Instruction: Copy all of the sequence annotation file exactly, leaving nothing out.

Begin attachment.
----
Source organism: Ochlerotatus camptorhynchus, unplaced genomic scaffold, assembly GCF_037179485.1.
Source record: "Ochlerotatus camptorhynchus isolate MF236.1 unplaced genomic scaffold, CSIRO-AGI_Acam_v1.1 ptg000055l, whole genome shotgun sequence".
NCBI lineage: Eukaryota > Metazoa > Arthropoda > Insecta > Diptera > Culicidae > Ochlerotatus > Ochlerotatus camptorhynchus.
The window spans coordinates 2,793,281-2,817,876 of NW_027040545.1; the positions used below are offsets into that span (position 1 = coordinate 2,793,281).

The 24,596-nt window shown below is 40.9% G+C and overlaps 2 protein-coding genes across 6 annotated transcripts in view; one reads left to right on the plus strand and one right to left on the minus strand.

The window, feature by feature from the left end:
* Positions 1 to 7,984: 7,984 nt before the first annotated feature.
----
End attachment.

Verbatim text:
Source organism: Ochlerotatus camptorhynchus, unplaced genomic scaffold, assembly GCF_037179485.1.
Source record: "Ochlerotatus camptorhynchus isolate MF236.1 unplaced genomic scaffold, CSIRO-AGI_Acam_v1.1 ptg000055l, whole genome shotgun sequence".
NCBI lineage: Eukaryota > Metazoa > Arthropoda > Insecta > Diptera > Culicidae > Ochlerotatus > Ochlerotatus camptorhynchus.
The window spans coordinates 2,793,281-2,817,876 of NW_027040545.1; the positions used below are offsets into that span (position 1 = coordinate 2,793,281).

The 24,596-nt window shown below is 40.9% G+C and overlaps 2 protein-coding genes across 6 annotated transcripts in view; one reads left to right on the plus strand and one right to left on the minus strand.

The window, feature by feature from the left end:
* Positions 1 to 7,984: 7,984 nt before the first annotated feature.